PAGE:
Tariff Passthrough at the Border and at the Store: Evidence from US Trade Policy Tariff Passthrough at the Border and at the Store: Evidence from US Trade Policy

By Alberto Cavallo, Gita Gopinath, Brent Neiman, and Jenny Tang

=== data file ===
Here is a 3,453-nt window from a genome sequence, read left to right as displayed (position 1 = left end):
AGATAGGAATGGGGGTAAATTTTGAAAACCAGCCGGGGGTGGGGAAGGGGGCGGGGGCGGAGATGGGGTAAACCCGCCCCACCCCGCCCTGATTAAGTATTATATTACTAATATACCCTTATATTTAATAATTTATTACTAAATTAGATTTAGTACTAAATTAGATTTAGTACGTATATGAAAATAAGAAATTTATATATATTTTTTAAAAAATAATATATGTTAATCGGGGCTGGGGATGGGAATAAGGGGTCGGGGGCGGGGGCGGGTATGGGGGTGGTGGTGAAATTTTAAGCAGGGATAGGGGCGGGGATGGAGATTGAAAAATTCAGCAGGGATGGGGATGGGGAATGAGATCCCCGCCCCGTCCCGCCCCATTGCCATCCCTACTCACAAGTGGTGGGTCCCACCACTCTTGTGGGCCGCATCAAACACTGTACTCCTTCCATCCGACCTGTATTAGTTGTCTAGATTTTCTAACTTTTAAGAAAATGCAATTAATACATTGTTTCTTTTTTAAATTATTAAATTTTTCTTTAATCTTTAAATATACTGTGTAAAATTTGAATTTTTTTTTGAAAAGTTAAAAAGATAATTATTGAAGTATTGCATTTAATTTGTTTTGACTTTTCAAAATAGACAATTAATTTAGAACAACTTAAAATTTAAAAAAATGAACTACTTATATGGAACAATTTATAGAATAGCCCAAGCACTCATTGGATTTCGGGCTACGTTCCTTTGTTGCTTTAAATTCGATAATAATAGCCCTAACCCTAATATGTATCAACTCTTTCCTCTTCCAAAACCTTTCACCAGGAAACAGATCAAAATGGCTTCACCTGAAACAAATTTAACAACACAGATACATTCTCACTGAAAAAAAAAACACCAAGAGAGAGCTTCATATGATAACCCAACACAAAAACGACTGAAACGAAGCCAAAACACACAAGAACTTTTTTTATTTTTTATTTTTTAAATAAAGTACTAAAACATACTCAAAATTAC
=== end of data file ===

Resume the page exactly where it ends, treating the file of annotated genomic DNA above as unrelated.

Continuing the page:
Beginning in 2018, the United States has made many significant changes to its trade policies. The most notable change has been the imposition of tariffs ranging from 10 to 50 percent on imported goods such as washing machines, solar panels, aluminum, steel, and on roughly $250 billion worth of goods from China. Future tariffs have been announced on an additional $300 billion of Chinese goods. Canada, China, the European Union, and Mexico have responded to these policies by imposing retaliatory tariffs on US goods. Not since the 1920s have the world’s largest economies enacted measures that make it far more costly to buy products from each other. This paper uses product-level price data from the Bureau of Labor Statistics and online price data on millions of individual goods from two large multi-channel US retailers to gauge the impact that these trade policies have had on prices measured at the US border and at the US retail level.

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